May 082018
 

For this year’s celebration of the birth anniversary of Rabindranath Tagore at Shakespeare’s Birthplace, we chose to highlight Tagore’s educational philosophy. I will write in more detail about this in a later post.

Of course, we also sang a few Tagore songs which are traditionally sung to celebrate his birthday. Our thanks to the Shakespeare Birthplace Trust, particularly to Birthplace Manager Hannah Jones for making the arrangements and to Emily Ireson not only for taking care of us on the day but also for volunteering to hold the camera during our performance.

Singers & musicians from Prantik:
– Anindita Sen Gupta Saha (also playing the tanpura)
– Chhaya Biswas
– Farzeen Huq
– Kaberi Chatterjee
– Mousumi Basu
– Obhi Chatterjee (who also wrote, narrated & directed the programme)
– Sudakshina Roy
– Tirthankar Roy (playing the esraj)

They were joined by Shakespeare Aloud actor Kelly Hale.

Aug 302012
 

While researching the different translations of Tagore’s English Gitanjali for our performance of The Story of Gitanjali on 23 September, I came across this talk by Deepak Chopra about Tagore’s relevance for the future of spirituality and humanity. He gave the talk at the Tagore Festival last year at Dartington College of Arts, Devon – the UK college founded by Dorothy and Leonard Elmhirst according to Tagore’s educational philosophy.

As so often happens when I settle down to find out more information online about Tagore, this led me to start exploring what others have suggested about Tagore’s relevance to modern society. After all, in our world of 2012, why should people be interested in the ideas of someone who spent half of his life in the 19th century?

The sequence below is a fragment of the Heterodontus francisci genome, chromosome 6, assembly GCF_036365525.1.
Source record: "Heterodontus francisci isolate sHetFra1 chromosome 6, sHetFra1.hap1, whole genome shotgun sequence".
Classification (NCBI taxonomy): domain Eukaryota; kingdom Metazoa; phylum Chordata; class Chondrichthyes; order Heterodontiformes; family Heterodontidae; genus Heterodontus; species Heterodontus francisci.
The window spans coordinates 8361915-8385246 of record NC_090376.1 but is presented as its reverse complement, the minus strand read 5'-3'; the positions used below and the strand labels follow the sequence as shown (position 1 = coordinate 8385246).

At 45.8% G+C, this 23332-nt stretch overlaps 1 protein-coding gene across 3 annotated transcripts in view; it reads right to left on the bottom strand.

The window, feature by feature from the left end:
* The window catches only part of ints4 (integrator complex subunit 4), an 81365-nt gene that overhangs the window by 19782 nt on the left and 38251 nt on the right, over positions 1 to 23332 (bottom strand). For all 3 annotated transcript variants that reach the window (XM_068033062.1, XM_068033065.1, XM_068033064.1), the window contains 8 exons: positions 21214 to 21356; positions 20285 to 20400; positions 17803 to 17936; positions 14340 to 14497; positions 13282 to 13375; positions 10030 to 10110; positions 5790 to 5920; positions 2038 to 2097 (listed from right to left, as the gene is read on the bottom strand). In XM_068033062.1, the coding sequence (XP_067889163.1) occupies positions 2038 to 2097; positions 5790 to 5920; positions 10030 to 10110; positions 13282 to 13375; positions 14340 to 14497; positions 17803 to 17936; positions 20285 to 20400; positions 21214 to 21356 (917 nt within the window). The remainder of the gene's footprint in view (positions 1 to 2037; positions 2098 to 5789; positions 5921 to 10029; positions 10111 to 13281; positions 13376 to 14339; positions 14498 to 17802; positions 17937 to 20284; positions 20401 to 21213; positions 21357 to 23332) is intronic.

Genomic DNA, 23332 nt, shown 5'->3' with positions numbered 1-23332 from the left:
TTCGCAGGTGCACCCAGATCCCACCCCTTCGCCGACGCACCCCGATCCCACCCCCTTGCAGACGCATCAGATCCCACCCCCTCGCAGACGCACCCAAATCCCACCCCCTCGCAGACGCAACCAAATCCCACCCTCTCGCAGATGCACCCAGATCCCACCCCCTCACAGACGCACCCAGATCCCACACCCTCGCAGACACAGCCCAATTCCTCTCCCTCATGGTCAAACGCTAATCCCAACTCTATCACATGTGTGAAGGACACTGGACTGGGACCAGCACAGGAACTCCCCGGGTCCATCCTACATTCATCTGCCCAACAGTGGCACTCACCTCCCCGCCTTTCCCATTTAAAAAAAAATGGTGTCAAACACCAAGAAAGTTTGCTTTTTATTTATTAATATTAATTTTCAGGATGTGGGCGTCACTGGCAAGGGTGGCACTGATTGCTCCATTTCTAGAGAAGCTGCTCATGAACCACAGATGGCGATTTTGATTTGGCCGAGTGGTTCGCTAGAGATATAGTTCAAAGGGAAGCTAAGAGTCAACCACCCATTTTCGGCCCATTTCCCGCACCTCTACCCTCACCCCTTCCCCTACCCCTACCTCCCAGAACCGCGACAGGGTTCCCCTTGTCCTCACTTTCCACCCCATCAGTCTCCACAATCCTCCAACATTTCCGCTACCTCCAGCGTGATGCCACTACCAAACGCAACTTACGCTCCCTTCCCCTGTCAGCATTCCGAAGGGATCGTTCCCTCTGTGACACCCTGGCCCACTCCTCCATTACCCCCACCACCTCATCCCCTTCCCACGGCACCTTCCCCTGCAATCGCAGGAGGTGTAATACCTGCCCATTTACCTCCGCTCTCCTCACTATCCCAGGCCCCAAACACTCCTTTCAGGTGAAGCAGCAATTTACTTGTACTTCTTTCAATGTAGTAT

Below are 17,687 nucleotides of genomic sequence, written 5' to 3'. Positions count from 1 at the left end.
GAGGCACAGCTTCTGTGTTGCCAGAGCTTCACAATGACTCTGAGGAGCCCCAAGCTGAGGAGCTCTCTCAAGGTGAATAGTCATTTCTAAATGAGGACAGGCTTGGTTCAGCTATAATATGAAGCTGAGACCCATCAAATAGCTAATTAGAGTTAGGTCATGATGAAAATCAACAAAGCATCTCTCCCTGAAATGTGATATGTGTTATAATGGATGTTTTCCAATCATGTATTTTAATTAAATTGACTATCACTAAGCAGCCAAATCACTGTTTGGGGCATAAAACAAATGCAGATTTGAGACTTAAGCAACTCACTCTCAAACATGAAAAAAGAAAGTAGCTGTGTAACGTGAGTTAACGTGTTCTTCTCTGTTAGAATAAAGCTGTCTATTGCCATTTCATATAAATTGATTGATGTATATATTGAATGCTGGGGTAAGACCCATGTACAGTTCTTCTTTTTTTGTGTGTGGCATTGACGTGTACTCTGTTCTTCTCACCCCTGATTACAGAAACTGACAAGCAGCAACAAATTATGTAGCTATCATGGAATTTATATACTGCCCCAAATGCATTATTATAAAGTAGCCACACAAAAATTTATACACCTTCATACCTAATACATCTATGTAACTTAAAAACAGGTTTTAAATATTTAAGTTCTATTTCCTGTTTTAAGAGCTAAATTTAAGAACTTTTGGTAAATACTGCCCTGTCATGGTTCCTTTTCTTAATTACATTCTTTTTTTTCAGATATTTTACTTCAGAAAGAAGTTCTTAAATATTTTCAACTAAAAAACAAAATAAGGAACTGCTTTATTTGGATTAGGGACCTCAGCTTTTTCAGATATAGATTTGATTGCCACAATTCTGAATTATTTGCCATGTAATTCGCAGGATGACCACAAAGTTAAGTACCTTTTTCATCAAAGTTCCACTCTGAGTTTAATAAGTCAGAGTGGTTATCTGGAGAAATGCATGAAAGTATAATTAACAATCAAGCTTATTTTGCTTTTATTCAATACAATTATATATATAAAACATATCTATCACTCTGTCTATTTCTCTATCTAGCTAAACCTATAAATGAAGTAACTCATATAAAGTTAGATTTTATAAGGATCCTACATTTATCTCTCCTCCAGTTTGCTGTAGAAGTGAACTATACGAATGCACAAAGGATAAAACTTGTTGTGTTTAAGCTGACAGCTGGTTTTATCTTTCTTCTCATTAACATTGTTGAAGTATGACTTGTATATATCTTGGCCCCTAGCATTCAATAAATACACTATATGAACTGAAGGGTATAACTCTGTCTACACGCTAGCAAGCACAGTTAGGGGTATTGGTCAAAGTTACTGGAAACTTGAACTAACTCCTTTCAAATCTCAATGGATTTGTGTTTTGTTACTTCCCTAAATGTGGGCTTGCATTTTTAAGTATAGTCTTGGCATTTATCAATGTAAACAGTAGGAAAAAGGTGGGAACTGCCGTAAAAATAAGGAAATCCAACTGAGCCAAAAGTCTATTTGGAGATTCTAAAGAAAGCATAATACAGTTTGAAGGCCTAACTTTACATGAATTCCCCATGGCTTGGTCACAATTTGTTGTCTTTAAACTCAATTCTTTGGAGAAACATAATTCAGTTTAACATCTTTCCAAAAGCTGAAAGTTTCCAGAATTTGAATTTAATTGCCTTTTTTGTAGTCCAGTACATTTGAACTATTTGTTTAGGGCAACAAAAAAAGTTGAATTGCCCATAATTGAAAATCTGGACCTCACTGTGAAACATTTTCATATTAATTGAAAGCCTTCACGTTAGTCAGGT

Professor Amartya Sen, the Nobel Prize-winning economist and former student at the university founded by Tagore, had this to say.

Professor Amartya Sen

In fact, Professor Amartya Sen’s thought-provoking analysis What happened to Europe? earlier this month seems to echo Tagore’s ideas about social justice. Last year, he had explained in another article Why Rabindranath Tagore still matters.

A few years ago, Uma Das Gupta and Anandarup Ray contributed this article on Rabindranath Tagore and his contemporary relevance. They concluded “Like Tagore, we also live in the age of science and internationalism. Today we call it globalisation, and our education is still similar to Western-style colonialist education. Given how troubled our world is becoming, there is a growing awareness of the need to reconcile the values of ‘universal’ and ‘diversity’, a conviction that Tagore pioneered not only in thought but also in his life of action.”

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